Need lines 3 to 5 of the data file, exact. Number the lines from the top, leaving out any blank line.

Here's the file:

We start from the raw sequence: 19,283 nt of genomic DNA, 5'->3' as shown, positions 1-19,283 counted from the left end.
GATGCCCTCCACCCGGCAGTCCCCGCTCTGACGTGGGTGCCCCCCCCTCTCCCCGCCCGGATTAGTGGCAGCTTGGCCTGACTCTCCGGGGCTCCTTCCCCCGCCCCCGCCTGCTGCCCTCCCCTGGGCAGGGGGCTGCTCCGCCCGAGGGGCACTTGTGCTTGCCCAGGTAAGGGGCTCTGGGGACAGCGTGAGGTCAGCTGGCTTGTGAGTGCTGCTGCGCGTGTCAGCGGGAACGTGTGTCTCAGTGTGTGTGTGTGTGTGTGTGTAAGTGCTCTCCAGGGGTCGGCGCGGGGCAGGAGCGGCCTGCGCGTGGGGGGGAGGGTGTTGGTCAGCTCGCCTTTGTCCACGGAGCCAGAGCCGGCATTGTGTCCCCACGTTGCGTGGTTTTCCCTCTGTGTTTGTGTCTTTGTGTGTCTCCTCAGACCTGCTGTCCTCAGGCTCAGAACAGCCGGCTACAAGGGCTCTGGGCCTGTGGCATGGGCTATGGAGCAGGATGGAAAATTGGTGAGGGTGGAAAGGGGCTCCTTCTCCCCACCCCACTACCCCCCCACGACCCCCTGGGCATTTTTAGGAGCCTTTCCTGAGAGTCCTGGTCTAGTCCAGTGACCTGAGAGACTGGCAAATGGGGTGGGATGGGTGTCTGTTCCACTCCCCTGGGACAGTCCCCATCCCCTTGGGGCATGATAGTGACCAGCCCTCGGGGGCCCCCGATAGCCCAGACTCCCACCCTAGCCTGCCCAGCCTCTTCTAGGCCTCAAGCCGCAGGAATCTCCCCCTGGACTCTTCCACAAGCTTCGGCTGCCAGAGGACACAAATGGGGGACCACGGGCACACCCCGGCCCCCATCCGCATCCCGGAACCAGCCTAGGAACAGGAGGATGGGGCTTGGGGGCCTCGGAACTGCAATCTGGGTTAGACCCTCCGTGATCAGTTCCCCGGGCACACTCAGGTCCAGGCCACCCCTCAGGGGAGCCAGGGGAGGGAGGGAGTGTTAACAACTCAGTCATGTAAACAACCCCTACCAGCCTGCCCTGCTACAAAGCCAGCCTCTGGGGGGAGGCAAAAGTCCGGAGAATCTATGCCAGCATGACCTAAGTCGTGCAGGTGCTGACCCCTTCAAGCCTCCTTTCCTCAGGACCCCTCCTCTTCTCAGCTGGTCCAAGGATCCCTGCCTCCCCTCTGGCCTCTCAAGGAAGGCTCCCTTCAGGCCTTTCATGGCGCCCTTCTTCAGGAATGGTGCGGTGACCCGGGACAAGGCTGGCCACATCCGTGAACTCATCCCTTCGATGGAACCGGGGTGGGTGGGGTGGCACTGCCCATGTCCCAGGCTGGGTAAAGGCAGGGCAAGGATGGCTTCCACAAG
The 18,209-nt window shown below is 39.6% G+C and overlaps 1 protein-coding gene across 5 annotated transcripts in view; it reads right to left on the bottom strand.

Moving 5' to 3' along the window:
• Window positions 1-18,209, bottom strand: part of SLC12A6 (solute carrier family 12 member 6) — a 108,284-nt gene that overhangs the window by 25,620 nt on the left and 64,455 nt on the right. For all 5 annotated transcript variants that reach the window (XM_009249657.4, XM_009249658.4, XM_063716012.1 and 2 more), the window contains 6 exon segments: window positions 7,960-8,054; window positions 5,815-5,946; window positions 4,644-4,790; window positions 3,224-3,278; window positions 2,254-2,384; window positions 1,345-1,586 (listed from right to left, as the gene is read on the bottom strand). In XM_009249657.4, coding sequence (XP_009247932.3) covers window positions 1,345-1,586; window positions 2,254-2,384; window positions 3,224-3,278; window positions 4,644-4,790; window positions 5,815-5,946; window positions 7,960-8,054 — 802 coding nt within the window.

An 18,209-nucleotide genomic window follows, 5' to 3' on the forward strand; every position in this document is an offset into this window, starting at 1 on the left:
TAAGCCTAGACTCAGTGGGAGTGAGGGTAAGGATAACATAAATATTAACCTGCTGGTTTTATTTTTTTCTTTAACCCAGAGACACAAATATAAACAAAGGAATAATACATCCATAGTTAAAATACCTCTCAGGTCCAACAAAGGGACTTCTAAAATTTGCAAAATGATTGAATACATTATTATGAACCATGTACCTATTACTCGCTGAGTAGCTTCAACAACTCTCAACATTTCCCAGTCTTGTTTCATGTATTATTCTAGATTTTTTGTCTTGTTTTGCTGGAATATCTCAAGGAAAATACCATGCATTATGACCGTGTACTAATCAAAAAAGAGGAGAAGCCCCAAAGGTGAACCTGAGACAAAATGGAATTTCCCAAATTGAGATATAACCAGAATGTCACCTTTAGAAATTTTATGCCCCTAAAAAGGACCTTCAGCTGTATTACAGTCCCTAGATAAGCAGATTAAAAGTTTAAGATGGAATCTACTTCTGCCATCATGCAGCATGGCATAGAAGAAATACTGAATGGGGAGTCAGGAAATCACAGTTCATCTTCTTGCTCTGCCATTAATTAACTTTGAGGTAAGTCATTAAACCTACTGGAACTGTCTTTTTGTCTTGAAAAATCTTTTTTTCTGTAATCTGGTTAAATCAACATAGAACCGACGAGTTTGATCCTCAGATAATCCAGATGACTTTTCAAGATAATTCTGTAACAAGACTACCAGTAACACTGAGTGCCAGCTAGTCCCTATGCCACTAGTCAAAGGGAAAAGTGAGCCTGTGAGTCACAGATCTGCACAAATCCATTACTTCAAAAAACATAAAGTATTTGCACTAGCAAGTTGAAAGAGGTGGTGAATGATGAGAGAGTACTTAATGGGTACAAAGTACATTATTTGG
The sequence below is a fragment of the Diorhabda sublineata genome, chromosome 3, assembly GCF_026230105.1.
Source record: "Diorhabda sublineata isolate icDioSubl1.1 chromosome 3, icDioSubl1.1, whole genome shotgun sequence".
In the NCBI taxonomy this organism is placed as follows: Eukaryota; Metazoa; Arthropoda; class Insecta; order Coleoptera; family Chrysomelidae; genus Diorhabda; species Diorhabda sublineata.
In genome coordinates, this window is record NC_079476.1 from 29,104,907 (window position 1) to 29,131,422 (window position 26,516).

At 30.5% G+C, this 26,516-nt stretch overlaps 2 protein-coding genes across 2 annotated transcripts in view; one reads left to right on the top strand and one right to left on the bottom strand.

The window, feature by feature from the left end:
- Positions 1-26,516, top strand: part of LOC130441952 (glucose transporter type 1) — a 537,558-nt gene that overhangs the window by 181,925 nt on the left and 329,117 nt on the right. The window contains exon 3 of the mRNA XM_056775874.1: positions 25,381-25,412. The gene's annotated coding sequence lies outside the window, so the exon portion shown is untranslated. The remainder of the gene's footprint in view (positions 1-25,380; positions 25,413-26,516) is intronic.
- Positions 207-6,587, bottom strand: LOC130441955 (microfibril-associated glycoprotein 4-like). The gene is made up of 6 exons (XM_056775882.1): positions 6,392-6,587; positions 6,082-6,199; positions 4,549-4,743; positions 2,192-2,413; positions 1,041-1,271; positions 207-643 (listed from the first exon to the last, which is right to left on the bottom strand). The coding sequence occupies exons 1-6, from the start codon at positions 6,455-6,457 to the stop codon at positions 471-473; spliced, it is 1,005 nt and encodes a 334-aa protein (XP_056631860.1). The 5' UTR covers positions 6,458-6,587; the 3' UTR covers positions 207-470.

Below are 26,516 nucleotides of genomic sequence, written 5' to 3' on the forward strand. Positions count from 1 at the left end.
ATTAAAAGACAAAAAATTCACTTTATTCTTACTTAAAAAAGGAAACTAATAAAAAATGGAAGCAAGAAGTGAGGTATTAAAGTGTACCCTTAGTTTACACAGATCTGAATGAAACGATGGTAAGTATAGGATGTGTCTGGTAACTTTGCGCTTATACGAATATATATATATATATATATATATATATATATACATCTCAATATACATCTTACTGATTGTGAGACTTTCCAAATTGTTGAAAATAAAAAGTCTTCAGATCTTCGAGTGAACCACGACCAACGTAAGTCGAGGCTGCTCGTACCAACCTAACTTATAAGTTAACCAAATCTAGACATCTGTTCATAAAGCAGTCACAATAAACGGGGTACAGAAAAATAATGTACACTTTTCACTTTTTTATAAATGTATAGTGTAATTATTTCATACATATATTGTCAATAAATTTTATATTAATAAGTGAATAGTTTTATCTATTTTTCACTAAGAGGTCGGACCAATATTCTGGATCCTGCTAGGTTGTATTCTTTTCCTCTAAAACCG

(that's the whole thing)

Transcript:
The 18,209-nt window shown below is 39.6% G+C and overlaps 1 protein-coding gene across 5 annotated transcripts in view; it reads right to left on the bottom strand.

Moving 5' to 3' along the window:
• Window positions 1-18,209, bottom strand: part of SLC12A6 (solute carrier family 12 member 6) — a 108,284-nt gene that overhangs the window by 25,620 nt on the left and 64,455 nt on the right. For all 5 annotated transcript variants that reach the window (XM_009249657.4, XM_009249658.4, XM_063716012.1 and 2 more), the window contains 6 exon segments: window positions 7,960-8,054; window positions 5,815-5,946; window positions 4,644-4,790; window positions 3,224-3,278; window positions 2,254-2,384; window positions 1,345-1,586 (listed from right to left, as the gene is read on the bottom strand). In XM_009249657.4, coding sequence (XP_009247932.3) covers window positions 1,345-1,586; window positions 2,254-2,384; window positions 3,224-3,278; window positions 4,644-4,790; window positions 5,815-5,946; window positions 7,960-8,054 — 802 coding nt within the window.